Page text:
5  Conclusion

In order to deal with subjectivity and uncertainty in the determination of cognitive behavior patterns in the traditional HCR methods, this paper proposes an uncertain information processing method based on D-S evidence theory on the basis of HCR. In the process, the analysts can give ambiguous judgments and demonstrate their confidence in the judgment so that they can effectively express the ambiguity and subjective uncertainty of the judgment. Dempster’s rule of combination applied in the process can reduce the subjective uncertainty of the analysts’ judgments. The parameters of Weibull distribution in classical HCR model are redetermined based on linear combination of SRK types. This is quite simple. The relationship of the SRK types in determining parameters in HCR can be further investigated.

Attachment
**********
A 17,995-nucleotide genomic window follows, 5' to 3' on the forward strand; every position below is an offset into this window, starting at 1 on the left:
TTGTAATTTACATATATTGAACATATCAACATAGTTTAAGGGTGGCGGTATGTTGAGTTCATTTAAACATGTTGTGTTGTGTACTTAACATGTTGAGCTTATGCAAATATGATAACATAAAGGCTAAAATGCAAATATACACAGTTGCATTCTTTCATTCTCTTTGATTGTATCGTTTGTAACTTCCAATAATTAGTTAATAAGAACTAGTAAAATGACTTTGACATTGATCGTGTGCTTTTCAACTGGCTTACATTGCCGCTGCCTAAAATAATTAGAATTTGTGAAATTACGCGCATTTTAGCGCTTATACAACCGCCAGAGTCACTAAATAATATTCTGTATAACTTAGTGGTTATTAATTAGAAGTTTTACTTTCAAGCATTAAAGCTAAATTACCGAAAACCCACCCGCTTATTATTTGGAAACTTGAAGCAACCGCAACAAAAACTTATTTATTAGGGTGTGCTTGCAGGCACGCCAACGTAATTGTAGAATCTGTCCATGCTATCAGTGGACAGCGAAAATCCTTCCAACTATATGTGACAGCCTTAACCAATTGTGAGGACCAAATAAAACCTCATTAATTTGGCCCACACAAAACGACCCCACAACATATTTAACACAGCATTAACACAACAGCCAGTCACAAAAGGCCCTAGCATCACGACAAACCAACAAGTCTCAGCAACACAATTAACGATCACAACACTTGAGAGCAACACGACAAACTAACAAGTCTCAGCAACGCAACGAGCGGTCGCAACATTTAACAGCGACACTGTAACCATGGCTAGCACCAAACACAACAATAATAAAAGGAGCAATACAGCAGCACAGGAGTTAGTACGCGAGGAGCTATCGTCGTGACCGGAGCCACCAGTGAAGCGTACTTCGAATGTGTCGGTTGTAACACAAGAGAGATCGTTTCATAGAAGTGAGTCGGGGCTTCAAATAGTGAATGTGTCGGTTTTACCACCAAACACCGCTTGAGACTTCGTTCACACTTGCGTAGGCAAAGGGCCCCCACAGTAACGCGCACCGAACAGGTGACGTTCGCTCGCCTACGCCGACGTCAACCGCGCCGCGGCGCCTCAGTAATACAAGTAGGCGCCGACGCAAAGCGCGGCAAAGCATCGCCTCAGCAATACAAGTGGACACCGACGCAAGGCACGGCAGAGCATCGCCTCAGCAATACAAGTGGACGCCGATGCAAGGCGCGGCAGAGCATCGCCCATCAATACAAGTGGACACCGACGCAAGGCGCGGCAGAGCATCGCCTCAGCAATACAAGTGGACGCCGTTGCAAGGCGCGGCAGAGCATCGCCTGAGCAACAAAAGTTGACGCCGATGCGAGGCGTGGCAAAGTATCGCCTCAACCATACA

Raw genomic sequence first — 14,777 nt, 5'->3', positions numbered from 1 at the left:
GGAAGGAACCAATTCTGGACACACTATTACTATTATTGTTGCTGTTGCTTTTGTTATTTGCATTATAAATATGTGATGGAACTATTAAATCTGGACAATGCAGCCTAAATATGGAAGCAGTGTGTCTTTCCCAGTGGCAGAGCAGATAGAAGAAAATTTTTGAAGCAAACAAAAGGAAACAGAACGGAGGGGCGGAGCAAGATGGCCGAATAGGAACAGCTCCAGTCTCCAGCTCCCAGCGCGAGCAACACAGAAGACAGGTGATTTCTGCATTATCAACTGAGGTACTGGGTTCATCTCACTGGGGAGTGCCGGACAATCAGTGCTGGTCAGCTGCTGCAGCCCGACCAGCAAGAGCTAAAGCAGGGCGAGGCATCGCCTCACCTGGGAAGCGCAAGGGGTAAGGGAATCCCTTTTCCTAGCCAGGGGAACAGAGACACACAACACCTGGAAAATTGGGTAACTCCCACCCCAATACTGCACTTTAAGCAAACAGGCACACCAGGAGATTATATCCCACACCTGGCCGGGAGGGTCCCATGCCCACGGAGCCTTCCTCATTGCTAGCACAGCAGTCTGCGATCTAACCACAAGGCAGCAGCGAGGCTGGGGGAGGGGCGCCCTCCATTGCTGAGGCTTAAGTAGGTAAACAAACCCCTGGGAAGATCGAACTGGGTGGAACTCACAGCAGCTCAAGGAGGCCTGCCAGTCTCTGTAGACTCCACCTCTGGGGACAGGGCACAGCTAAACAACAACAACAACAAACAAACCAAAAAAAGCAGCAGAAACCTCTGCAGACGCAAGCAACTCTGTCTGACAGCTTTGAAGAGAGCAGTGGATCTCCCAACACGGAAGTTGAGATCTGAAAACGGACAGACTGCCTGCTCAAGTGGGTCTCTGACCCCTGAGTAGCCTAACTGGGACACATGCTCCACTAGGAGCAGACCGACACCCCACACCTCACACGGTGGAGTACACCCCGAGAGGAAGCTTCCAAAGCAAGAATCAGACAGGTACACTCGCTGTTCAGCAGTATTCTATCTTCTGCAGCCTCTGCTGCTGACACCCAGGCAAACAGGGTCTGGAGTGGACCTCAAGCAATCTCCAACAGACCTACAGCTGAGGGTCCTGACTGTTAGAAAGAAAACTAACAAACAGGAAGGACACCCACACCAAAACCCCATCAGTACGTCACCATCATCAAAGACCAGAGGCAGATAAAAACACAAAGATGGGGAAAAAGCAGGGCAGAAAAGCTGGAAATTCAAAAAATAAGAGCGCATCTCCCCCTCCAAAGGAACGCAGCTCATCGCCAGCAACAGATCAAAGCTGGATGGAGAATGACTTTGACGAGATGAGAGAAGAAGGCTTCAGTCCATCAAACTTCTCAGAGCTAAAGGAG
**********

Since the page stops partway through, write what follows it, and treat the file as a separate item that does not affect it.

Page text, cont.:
Funding Statement: The work is partially supported by Shanghai Natural Science Foundation (Grant No.19ZR1420700), sponsored by Shanghai Rising-Star Program (Grant No. 21QA1403400), Shanghai Key Laboratory of Power Station Automation Technology (Grant No. 13DZ2273800).

Conflicts of Interest: The authors declare that they have no conflicts of interest to report regarding the present study.